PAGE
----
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Some Thoughts - Shoreline Evolution and LaPlace

Mar 01, 2002 07:12 AM
by Gerald Schueler

JERRY: I would like to offer some thoughts on Theosophy. I don't mean to pick on Dallas, and am simply using his recent post as a typical example.

<<<<To begin with, it ought to be made clear that Theosophy is that ocean of knowledge which spreads from shore to shore of the evolution of sentient beings; unfathomable in its deepest parts,
it gives the greatest minds their fullest scope, yet, shallow enough at its shores, it will not overwhelm the understanding of a child.>>>

JERRY: This quote from Dallas is exactly why I coined the term "Shoreline Theosophy" and why it is, I feel, so very applicable in most Theosophical literature. The "shallow enough at its shores" business is pure exotericism; not wrong so much as it is misleading. Why? Becuse it refies things that are not "things" at all. Exotericism builds pictures or models in our mind, and then influences or misleads us into thinking of those pictures/models as being real in themselves.

One short example:

Shoreline Theosophy from Dallas: "Evolution is the development of consciousness ever forward, ever expanding to the infinite."

Deeper Theosophy from G de Purucker: "A globe is therefore seen to be evolving by a dual process of involution and evolution. They work together and at the same time, every step in evolution being likewise a step in involution. The elemental powers forming the energies of a planetary chain as they descend into physical substance, are at once an involution of spirit and an evolution of matter proceeding concurrently and continuously. On the ascending arc, it is an involution or disappearance of matter and an evolution of spirit, the opposite of the same thing. You cannot discover evolution working apart from involution ..." (FS of O, p 360)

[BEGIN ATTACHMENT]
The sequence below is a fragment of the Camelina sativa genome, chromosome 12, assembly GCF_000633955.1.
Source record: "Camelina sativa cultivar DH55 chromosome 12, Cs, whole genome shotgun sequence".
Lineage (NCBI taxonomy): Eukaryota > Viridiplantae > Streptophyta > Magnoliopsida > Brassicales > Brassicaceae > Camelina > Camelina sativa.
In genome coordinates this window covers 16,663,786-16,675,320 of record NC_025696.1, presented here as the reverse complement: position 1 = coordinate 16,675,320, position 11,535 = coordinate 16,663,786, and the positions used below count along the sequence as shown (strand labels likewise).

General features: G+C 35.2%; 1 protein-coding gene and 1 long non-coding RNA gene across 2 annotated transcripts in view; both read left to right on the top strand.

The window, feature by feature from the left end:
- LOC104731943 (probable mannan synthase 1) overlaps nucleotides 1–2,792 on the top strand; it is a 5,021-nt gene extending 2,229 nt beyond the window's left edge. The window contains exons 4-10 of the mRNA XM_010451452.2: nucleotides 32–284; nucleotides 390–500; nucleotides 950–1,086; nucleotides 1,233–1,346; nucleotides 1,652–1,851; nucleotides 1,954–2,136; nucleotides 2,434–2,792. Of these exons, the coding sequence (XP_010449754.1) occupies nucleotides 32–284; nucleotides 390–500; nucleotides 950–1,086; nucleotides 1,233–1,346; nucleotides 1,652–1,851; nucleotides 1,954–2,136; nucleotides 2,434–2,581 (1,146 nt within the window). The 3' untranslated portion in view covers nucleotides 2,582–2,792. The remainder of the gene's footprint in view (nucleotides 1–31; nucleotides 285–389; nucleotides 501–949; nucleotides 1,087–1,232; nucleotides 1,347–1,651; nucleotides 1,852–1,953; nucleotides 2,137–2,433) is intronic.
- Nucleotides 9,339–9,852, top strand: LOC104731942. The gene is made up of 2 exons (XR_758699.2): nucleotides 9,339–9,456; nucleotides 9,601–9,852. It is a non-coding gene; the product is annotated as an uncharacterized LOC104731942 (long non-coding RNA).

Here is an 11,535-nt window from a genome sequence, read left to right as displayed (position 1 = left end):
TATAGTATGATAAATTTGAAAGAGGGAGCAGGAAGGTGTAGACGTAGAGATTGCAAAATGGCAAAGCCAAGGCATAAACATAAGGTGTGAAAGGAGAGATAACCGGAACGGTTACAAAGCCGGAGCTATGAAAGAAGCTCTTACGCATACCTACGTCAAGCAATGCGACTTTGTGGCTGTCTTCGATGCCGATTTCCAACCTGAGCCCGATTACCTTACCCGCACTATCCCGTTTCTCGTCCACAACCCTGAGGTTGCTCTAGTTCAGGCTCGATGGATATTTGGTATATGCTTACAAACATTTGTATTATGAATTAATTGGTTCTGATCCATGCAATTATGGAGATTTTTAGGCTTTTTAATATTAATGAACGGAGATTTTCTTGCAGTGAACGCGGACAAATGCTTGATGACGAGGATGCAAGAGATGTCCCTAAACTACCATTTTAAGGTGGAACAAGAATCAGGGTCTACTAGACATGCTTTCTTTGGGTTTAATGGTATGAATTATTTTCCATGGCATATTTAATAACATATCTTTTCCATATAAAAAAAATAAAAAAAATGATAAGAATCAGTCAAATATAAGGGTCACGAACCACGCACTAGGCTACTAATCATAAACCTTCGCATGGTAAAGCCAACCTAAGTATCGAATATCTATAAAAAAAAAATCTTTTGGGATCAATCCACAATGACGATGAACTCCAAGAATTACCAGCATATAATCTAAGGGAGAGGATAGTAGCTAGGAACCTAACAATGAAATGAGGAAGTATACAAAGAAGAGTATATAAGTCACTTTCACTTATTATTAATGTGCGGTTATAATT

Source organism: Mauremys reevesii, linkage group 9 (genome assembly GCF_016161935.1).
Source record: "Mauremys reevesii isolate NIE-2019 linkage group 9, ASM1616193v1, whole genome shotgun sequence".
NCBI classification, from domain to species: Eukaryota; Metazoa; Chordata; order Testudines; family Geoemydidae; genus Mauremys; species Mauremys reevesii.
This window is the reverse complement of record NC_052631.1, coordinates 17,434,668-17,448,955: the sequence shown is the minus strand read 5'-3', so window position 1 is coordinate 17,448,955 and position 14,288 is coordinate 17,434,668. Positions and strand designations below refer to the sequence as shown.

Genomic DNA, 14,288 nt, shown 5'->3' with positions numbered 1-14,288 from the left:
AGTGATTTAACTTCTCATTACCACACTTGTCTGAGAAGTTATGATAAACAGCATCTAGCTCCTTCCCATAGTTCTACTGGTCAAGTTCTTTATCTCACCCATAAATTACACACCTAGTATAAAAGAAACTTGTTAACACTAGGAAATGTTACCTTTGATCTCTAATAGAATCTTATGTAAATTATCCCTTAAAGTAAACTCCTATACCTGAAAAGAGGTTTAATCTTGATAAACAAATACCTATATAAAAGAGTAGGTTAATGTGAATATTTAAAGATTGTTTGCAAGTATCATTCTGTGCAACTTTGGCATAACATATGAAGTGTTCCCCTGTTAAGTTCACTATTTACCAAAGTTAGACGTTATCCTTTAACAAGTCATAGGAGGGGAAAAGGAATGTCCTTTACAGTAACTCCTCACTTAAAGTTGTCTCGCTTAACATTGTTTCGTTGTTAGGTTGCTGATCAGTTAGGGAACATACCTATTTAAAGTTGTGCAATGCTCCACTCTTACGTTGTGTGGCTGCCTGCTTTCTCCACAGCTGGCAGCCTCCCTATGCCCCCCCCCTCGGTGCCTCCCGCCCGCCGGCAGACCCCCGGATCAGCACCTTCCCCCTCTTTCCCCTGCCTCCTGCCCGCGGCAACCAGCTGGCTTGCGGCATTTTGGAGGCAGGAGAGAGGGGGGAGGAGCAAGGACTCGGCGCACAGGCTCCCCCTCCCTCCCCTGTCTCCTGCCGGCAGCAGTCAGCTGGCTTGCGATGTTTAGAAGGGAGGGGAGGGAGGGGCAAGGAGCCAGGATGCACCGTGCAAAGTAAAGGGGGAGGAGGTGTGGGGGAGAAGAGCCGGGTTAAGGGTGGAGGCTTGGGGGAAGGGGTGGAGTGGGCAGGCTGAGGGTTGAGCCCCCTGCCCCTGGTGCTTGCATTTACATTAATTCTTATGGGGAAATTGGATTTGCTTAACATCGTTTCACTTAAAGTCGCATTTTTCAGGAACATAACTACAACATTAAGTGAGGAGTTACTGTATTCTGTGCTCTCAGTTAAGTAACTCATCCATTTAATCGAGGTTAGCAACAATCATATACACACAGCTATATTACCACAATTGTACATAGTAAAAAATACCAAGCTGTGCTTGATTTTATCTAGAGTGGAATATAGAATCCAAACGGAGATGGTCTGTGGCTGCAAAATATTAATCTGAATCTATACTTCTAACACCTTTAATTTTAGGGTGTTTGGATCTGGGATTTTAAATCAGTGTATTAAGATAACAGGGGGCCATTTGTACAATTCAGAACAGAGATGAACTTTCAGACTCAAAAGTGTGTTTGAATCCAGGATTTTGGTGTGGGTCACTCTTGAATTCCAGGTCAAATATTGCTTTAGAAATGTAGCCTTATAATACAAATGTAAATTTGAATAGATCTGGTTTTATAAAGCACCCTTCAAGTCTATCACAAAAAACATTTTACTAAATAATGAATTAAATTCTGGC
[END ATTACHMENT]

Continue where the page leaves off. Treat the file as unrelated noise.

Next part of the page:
JERRY: The idea of evolution presented by Dallas, and others, is a linear progression into infinity, which sounds nice to our human ears, but is simply not what is really going on. It is a misleading picture. Evolution and involution always work together - they are two sides of a duality, which G de Purucker was sharp enough to know and kind enough to tell us so that we would know too.

Secondly, we have discussed some, on these lists, about what I referred to as Laplacian thinking in Theosophy. Leon and others have denied this, so let me present a good example of it. The following is from Dallas:

"It is therefore complete in itself and sees no unsolvable mystery anywhere. It throws the word coincidence out of its vocabulary. It hails the reign of law in everything and every circumstance."

The above statements are Laplacean thinking. The idea that everything is knowable is totally out of line of modern science and modern psychology, as well as esotericism. The above, from Dallas, is totally discarding chaos not to mention acausality alias synchronicities. But the Esoteric Tradition tells us that there are Ring Pass-nots set up to bind or limit us within this universe, and so we (or Theosophy) cannot ever hope to know "everything and every circumstance." Laplacean thinking denies (ignores) chaos, uncertainty, unpredictability, and probability, and so an outsider reading the above statement by Dallas would easily jump to the conclusion that we Theosophists are like the proverbial ostrich with their head stuck in the sand. And that is the main reason why I feel the need to protest and to interject another view here.

My Point: Shoreline Theosophy is knowable. It is composed of pictures, ideas, words, and models. It can be communicated and understood. Depth Theosophy is ineffable, nonconceptual, and non-dual. Shoreline Theosophy is not what is really going on. Depth Theosophy is. So, I am not arguing against Shoreline Theosophy, not am I saying it is wrong etc. I am, however, saying that most posts are actually addressing Shoreline Theosophy, and readers should remember the difference when they read anyone's posts on these lists.

Just something to think about.

Jerry S.

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